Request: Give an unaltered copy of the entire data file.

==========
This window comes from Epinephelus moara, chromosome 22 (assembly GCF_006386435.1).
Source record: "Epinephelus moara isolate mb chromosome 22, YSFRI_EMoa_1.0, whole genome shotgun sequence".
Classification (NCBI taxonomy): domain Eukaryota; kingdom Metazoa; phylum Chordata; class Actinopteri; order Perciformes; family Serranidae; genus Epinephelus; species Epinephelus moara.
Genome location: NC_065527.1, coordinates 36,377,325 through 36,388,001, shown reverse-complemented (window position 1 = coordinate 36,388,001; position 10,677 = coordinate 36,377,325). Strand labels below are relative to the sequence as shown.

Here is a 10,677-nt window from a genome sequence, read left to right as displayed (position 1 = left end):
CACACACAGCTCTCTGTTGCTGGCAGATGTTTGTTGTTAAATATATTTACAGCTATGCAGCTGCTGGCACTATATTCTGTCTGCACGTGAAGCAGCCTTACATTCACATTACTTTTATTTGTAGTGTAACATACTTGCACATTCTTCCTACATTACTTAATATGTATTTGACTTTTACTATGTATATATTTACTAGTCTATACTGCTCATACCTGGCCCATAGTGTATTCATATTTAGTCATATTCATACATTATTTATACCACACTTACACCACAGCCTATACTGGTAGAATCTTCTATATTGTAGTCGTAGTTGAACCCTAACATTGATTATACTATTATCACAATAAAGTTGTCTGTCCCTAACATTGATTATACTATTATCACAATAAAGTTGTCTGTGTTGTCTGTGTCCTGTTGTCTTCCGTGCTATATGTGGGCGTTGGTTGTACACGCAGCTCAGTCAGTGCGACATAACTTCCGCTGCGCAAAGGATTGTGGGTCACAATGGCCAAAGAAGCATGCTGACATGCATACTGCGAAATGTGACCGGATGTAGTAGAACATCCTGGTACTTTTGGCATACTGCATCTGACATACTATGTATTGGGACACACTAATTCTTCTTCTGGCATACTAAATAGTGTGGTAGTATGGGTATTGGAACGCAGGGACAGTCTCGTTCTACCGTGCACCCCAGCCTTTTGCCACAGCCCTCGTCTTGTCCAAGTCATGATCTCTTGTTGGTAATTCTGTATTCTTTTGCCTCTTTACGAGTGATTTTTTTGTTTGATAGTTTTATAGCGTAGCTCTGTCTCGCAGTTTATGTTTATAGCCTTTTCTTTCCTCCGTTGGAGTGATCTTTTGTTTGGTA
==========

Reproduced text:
This window comes from Epinephelus moara, chromosome 22 (assembly GCF_006386435.1).
Source record: "Epinephelus moara isolate mb chromosome 22, YSFRI_EMoa_1.0, whole genome shotgun sequence".
Classification (NCBI taxonomy): domain Eukaryota; kingdom Metazoa; phylum Chordata; class Actinopteri; order Perciformes; family Serranidae; genus Epinephelus; species Epinephelus moara.
Genome location: NC_065527.1, coordinates 36,377,325 through 36,388,001, shown reverse-complemented (window position 1 = coordinate 36,388,001; position 10,677 = coordinate 36,377,325). Strand labels below are relative to the sequence as shown.

Here is a 10,677-nt window from a genome sequence, read left to right as displayed (position 1 = left end):
CACACACAGCTCTCTGTTGCTGGCAGATGTTTGTTGTTAAATATATTTACAGCTATGCAGCTGCTGGCACTATATTCTGTCTGCACGTGAAGCAGCCTTACATTCACATTACTTTTATTTGTAGTGTAACATACTTGCACATTCTTCCTACATTACTTAATATGTATTTGACTTTTACTATGTATATATTTACTAGTCTATACTGCTCATACCTGGCCCATAGTGTATTCATATTTAGTCATATTCATACATTATTTATACCACACTTACACCACAGCCTATACTGGTAGAATCTTCTATATTGTAGTCGTAGTTGAACCCTAACATTGATTATACTATTATCACAATAAAGTTGTCTGTCCCTAACATTGATTATACTATTATCACAATAAAGTTGTCTGTGTTGTCTGTGTCCTGTTGTCTTCCGTGCTATATGTGGGCGTTGGTTGTACACGCAGCTCAGTCAGTGCGACATAACTTCCGCTGCGCAAAGGATTGTGGGTCACAATGGCCAAAGAAGCATGCTGACATGCATACTGCGAAATGTGACCGGATGTAGTAGAACATCCTGGTACTTTTGGCATACTGCATCTGACATACTATGTATTGGGACACACTAATTCTTCTTCTGGCATACTAAATAGTGTGGTAGTATGGGTATTGGAACGCAGGGACAGTCTCGTTCTACCGTGCACCCCAGCCTTTTGCCACAGCCCTCGTCTTGTCCAAGTCATGATCTCTTGTTGGTAATTCTGTATTCTTTTGCCTCTTTACGAGTGATTTTTTTGTTTGATAGTTTTATAGCGTAGCTCTGTCTCGCAGTTTATGTTTATAGCCTTTTCTTTCCTCCGTTGGAGTGATCTTTTGTTTGGTA